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IRISH MELODIES.

THOMAS MOORE.

1.-WHEN HE, WHO ADORES THEE.

WHEN

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he, who adores thee, has left but the

Of his fault and his sorrows behind,
Oh! say, wilt thou weep, when they darken the fame

Of a life that for thee was resign'd ?
Yes, weep, and however my foes may condemn,

Thy tears shall efface their decree;
For Heaven can witness, though guilty to them,

I have been but too faithful to thee.

With thee were the dreams of my earliest love;

Every thought of my reason was thine;
In my last humble prayer to the Spirit above,

Thy name shall be mingled with mine.
Oh! blest are the lovers and friends who shall live

The days of thy glory to see; But the next dearest blessing that Heaven can give

Is the pride of thus dying for thee.

II. THE HARP THAT ONCE THROUGH

TARA'S HALLS.

THE harp that once through Tara’s halls

The soul of music shed,
Now hangs as mute on Tara's walls,

As if that soul were fled.

So sleeps the pride of former days,

So glory's thrill is o'er,
And hearts, that once beat high for praise,

Now feel that pulse no more.

No more to chiefs and ladies bright

The harp of Tara swells;
The chord alone, that breaks at night,

Its tale of ruin tells.
Thus Freedom now so seldom wakes,

The only throb she gives,
Is when some heart indignant breaks,

To show that still she lives.

III.-THE MEETING OF THE WATERS.

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As that vale in whose bosom the bright waters meet;
Oh! the last rays of feeling and life must depart,
Ere the bloom of that valley shall fade from my heart.

Yet it was not that nature had shed o'er the scene
Her purest of crystal and brightest of green;
'Twas not her soft magic of streamlet or hill,
Oh! no,-it was something more exquisite still.

'Twas that friends, the belov'd of my bosom, were near,
Whomade every dear scene of enchantment more dear,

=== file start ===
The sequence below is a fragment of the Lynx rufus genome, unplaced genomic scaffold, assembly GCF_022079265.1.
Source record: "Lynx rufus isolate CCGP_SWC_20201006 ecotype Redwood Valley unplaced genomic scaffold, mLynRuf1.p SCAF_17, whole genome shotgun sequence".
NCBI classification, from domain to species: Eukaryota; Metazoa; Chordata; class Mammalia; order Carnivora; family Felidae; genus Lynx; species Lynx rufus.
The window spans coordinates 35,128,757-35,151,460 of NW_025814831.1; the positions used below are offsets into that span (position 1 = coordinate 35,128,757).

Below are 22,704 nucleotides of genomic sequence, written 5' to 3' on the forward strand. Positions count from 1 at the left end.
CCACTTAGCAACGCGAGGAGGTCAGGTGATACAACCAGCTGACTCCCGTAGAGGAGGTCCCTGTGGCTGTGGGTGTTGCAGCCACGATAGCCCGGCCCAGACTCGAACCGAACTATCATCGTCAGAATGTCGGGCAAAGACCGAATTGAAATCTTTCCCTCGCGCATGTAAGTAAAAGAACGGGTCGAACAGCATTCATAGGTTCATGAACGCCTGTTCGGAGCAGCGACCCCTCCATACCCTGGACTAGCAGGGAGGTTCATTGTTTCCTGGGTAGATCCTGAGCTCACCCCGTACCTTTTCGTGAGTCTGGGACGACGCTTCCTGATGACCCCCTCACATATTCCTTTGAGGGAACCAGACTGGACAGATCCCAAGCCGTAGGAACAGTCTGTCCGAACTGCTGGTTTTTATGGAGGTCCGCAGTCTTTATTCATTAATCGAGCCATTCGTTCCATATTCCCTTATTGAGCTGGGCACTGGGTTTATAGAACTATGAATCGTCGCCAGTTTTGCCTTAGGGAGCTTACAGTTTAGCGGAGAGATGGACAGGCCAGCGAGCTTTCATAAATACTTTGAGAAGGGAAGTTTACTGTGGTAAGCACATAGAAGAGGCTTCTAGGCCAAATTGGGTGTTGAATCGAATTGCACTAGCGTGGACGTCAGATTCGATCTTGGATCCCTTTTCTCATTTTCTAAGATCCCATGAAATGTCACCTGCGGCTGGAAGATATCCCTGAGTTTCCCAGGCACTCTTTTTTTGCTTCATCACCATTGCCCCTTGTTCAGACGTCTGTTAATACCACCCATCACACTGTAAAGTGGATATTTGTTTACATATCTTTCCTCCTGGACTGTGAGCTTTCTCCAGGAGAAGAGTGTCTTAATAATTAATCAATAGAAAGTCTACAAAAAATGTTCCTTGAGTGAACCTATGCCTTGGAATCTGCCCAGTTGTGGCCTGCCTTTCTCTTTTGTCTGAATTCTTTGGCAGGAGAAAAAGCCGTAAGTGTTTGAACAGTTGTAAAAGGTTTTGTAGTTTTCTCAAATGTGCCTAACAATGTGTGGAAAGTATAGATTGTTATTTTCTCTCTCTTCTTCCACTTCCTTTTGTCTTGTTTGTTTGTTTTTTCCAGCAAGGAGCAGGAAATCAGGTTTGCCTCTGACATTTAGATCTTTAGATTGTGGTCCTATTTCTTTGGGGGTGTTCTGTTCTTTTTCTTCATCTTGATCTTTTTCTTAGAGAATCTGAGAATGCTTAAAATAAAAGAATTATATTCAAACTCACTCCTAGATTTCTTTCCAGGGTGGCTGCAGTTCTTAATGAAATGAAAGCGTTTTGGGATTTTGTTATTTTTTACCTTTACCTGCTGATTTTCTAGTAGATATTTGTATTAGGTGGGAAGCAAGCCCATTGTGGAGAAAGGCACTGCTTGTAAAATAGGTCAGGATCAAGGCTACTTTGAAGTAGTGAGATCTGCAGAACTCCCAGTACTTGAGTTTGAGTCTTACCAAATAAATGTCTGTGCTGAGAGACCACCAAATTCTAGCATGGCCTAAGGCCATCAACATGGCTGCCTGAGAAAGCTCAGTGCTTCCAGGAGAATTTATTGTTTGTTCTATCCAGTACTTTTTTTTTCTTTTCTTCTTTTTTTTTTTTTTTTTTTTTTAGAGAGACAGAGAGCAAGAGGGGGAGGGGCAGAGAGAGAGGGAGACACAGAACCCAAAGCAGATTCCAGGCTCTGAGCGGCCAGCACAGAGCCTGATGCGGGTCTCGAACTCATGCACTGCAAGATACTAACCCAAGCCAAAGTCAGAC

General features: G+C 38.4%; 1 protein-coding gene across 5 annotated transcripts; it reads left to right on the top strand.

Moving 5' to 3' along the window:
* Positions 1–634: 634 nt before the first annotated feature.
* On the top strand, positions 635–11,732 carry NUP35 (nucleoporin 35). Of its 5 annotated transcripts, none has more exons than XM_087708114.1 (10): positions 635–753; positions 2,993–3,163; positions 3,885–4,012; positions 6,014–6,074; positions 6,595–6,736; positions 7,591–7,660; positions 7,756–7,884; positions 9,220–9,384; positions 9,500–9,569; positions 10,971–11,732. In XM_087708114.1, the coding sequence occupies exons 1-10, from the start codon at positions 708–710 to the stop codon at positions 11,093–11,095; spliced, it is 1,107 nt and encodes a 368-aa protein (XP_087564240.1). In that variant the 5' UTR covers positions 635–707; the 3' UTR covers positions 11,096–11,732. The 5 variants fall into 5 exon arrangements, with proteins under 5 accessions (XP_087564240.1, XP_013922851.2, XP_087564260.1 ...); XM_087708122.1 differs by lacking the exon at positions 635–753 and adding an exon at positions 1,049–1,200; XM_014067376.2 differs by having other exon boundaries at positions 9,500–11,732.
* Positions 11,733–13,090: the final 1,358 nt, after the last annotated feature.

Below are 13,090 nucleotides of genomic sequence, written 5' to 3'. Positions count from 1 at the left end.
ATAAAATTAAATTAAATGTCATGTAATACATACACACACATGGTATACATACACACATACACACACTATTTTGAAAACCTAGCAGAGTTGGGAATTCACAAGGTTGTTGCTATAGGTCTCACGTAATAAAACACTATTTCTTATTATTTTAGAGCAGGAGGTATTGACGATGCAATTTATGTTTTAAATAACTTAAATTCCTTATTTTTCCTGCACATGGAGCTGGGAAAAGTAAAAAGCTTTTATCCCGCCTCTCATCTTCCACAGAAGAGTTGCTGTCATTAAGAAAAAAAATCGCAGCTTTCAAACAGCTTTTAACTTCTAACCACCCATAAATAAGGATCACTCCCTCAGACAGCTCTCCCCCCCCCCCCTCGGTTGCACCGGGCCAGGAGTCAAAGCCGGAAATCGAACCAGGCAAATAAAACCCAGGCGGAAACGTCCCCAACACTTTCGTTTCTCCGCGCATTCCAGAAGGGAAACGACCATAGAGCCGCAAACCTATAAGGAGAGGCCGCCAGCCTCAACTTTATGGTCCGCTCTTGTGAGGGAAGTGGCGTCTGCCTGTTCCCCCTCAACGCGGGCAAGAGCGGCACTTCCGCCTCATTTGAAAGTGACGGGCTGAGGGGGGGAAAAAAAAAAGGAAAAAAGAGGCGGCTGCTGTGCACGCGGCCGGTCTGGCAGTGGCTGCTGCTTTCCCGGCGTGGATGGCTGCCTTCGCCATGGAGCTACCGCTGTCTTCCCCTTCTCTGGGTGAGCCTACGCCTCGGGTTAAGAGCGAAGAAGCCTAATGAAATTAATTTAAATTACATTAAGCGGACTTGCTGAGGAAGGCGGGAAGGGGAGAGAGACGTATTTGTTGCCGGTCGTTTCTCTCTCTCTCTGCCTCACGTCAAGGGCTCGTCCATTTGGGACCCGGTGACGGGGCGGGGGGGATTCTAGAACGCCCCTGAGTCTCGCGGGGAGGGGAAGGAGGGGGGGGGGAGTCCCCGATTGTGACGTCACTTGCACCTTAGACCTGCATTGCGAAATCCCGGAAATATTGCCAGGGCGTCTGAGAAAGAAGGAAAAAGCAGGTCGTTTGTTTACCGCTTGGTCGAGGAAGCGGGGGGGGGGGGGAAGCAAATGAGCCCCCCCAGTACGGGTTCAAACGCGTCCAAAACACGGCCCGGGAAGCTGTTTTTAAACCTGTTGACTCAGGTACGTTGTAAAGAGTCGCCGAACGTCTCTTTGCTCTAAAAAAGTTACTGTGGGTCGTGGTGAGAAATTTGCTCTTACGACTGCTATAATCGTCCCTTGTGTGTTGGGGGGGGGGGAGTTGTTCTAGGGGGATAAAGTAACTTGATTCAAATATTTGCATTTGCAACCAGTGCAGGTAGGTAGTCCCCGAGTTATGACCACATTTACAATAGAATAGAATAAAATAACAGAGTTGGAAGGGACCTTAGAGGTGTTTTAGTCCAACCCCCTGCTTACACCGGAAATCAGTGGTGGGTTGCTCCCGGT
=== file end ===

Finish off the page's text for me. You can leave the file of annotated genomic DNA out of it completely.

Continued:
And who felt how the best charms of nature improve,
When we see them reflected from looks that we love.

Sweet vale of Avoca ! how calm could I rest
In thy bosom of shade, with the friends I love best,
Where the storms that we feel in this cold world should cease,
And our hearts, like thy waters, be mingled in peace.

IV.-BELIEVE ME, IF ALL THOSE ENDEARING

YOUNG CHARMS.

BELE
ELIEVE me, if all those endearing young charms,

Which I gaze on so fondly to-day,
Were to change by to-morrow, and fleet in my arms,

Like fairy-gifts fading away,
Thou would'st still be ador'd, as this moment thou art,

Let thy loveliness fade as it will,
And around the dear ruin each wish of my heart

Would entwine itself verdantly still.
It is not while beauty and youth are thine own,

And thy cheeks unprofan’d by a tear,
That the fervour and faith of a soul can be known,

To which time will but make thee more dear; No, the heart that has truly lov'd never forgets,

But as truly loves on to the close, As the sun-flower turns on her god, when he sets,

The same look which she turn'd when he rose.

V.-LOVE'S YOUNG DREAM.

OH!

H! the days are gone, when Beauty bright

My heart's chain wove;
When my dream of life, from morn till night,

Was love, still love.
New hope may bloom,

And days may come

Of milder, calmer beam,
But there's nothing half so sweet in life

As love's young dream :
No, there's nothing half so sweet in life

As love's young dream.

Tho' the bard to purer fame may soar,

When wild youth's past;
Tho' he win the wise, who frown'd before,

To smile at last ;
He'll never meet
A joy so sweet,

In all his noon of fame,
As when first he sang in woman's ear,

His soul-felt flame,
And, at every close, she blush'd to hear

The one lov'd name.

No,—that hallow'd form is ne'er forgot

Which first love trac'd ;
Still it lingering haunts the greenest spot

On memory's waste.
'Twas odour fled
As soon as shed;

'Twas morning's winged dream; 'Twas a light that ne'er can shine again

On life's dull stream:
Oh ! 'twas light that ne'er can shine again

On life's dull stream.

VI.-LESBIA HATH A BEAMING EYE.

L

ESBIA hath a beaming eye,

But no one knows for whom it beameth; Right and left its arrows fly,

But what they aim at no one dreameth. Sweeter 'tis to gaze upon

My Nora's lid that seldom rises ; Few its looks, but every one,

Like unexpected light surprises !

Oh, my Nora Creina, dear!
My gentle, bashful Nora Creina !

Beauty lies

In many eyes,
But Love in yours, my Nora Creina !

Lesbia wears a robe of gold,

But all so close the nymph hath lac'd it, Not a charm of beauty's mould

Presumes to stay where nature plac'd it. Oh! my Nora's gown for me,

That floats as wild as mountain breezes,
Leaving every beauty free

To sink or swell as Heaven pleases !
Yes, my Nora Creina, dear,
My simple, graceful Nora Creina !

Nature's dress

Is loveliness-
The dress you wear, my Nora Creina !

Lesbia has a wit refin'd,

But, when its points are gleaming round us, Who can tell if they're design'd

To dazzle merely, or to wound us ? Pillow'd on my Nora's heart,

In safer slumber Love reposes-
Bed of peace ! whose roughest part

Is but the crumpling of the roses.
Oh, my Nora Creina dear!
My mild, my artless Nora Creina !

Wit, tho' bright,

Hath no such light
As warms your eyes, my Nora Creina!

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